Now let’s go and win this thing. Four more wins.
Sam: It’s wild. Like many here, I anticipated this year being the beginning of a contention window. After the nine-game losing streak ended and they weren’t far out of a playoff spot, I just wanted them to get in so they’d get a taste of that atmosphere to bring with them into the rest of the window. Then they steamrolled their wildcard competitors, and that gave me the hope that they could turn it on when they needed to in order to make the playoffs.
Side note on that: I don’t want to hear any more about how the Diamondbacks backed into or even snuck into the playoffs. They earned that 84 win threshold by beating up on all of their closest wildcard competitors down the stretch! Here’s how those standings for that last spot finished:
- Dbacks 84-78
- Cubs 83-79
- Padres 82-80
- Reds 82-80
After their nine-game losing streak, the Dbacks went 3-1 against the Reds, 5-1 against the Padres, and 6-1 against the Cubs for a sparkling 14-3 record in those playoff-like games. Because of how the tiebreakers worked out, just one more loss against any of those three teams would have meant the Dbacks staying home.
Instead, the narrative should focus on how the Dbacks stole that last wildcard spot from the Cubs with their head-to-head games, like how the Braves stole the NL East from the Mets last year with a sweep in late September. Specifically, on September 6, the day before their first series in Chicago, the Cubs were sitting pretty with a 4-game lead on the Dbacks and a 92.4% chance of making the playoffs to the Dbacks’ 31.0% per Fangraphs. Eleven days later, after the Dbacks swept the Cubs in Arizona, they had leapfrogged the Cubs in both the standings by a half game and in the playoff chances, 56.7% to 46.0%.
Anyways, it was that 14-3 (or 16-3 if you include two games against the 79-win Giants) record in a playoff-like setting that gave me some hope heading into the actual playoffs. This team clearly knew how to turn it on, and as frustrating as it was for them to lose games that didn’t matter as much (like they did in September against the Mets, Yankees and Astros), we’d seen that spark of clutch already.
Remember all the times we were just thankful that they’re “playing meaningful games in September”? Unless the World Series ends in a sweep, they’ll be playing a meaningful game in November.
Spencer: Man you wait 1 day to respond and have 8 people go before you! What? Like we won the pennant or something?! OH WAIT! I still can’t really believe it. My coworkers are happy for me (and desperately hoping Cincinnati is the 2024 version of us). My brother agreed in April to watch baseball with me if the Diamondbacks made it to the World Series. He’s less than enthused that his knowledge of the team failed his social life right now! And finally: EEEEEEEEEEEEEEEEEEEEEEEEEEE! WE DID IT!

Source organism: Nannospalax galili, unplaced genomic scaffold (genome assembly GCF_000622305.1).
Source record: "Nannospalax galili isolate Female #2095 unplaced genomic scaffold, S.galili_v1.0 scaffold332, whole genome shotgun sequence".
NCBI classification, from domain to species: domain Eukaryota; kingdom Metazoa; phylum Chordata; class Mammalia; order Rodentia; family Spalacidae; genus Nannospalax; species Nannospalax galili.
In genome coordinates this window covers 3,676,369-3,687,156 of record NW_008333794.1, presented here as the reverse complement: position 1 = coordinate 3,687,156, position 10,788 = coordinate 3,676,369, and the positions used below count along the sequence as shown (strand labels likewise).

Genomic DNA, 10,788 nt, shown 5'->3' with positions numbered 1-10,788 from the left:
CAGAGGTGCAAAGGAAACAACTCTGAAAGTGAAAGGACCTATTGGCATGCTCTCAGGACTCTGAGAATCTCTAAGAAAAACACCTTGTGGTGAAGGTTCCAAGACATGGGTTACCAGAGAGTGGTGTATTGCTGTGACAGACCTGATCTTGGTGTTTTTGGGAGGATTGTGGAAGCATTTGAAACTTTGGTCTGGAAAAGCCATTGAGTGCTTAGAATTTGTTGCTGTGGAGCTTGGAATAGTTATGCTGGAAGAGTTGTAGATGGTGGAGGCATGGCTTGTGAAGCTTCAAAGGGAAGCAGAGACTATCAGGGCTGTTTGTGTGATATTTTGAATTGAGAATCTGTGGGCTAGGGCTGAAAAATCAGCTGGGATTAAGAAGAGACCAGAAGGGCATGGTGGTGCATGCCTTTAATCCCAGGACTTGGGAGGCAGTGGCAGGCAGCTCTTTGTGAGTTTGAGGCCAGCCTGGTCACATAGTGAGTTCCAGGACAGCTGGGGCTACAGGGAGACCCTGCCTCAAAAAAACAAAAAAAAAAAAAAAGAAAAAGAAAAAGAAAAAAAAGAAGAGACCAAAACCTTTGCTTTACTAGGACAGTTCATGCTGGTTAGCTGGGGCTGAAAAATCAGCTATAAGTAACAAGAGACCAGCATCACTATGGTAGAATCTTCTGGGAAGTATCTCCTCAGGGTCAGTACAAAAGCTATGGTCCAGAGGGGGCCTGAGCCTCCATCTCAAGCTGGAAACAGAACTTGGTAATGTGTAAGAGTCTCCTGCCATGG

Did the NLCS unfold as you expected?
ISH95: Yes and no. Right off the bat, I said that the D-backs would win in five, and that was beyond optimistic apparently. Zac Gallen was also not the key to their success, which I thought he would be. Nor was the bullpen ultimately anything I needed to worry about, though I think those concerns were more past trauma than actual concerns.
There were definitely some parts of my prediction that I got right however. Small ball and forcing the defense was eventually what put the Diamondbacks on top. Corbin Carroll became the youngest player since Ty Cobb to have three hits and two steals in a post season game. And Merrill The Mainstay. That game six performance was incredible.
DBacksEurope: I predicted D-Backs in 7, but I agree that it was maybe a bit wishful thinking. It was a tough series and pretty much 50-50 as I hinted at, so, it unfolded a bit as expected. But I wouldn’t have thought that the Diamondbacks would actually come back from 2-0 and 3-2 and then take the final two games in Philadelphia. That is one hell of a job the team accomplished. Oh, and the Zac Gallen I predicted in game 7…I think Zac Gallen was probably the biggest disappointment in this NLCS.
Keegan: The fan in me knew they would put up a fight. I think what was most unexpected was the Game 2 blowout, but then again going back to Philly down 3 games to 2 and winning 2 straight to win the pennant seems just as absurd. So no, it absolutely did not unfold as I suspected. That’s chaos baby.
Turambar: I’m a homer at heart, but going in to the NLCS I really only thought we’d make it to 6, maybe push a game 7. How we got to that 7th game shocked me. Who among us had Gallen getting lit up followed by Kelly’s good start get yeeted in to the sun in game two? I expected us to get maybe one game of those first two and then hoped we’d make things interesting back home. We did, and won two of the three at home, but for us to then go back to Philly and win the next two was jaw dropping.
Correctly predicted Diamondbacks in 7 games.
Correctly predicted Diamondbacks advantage in small ball (runs scored from non-homer events). In the four Diamondbacks wins, they scored an average of 3.25 runs per game by small ball (vs 1.75 R/G by small ball for Phillies). In the three Diamondbacks losses, they scored 0.33 runs per game by small ball (vs 3.67 R/G by small ball for Phillies).
Correctly predicted Phillies advantage in starting pitching. The Phillies’ starters allowed 1.71 runs per game while the Diamondbacks’ starters allowed 2.67 runs per game.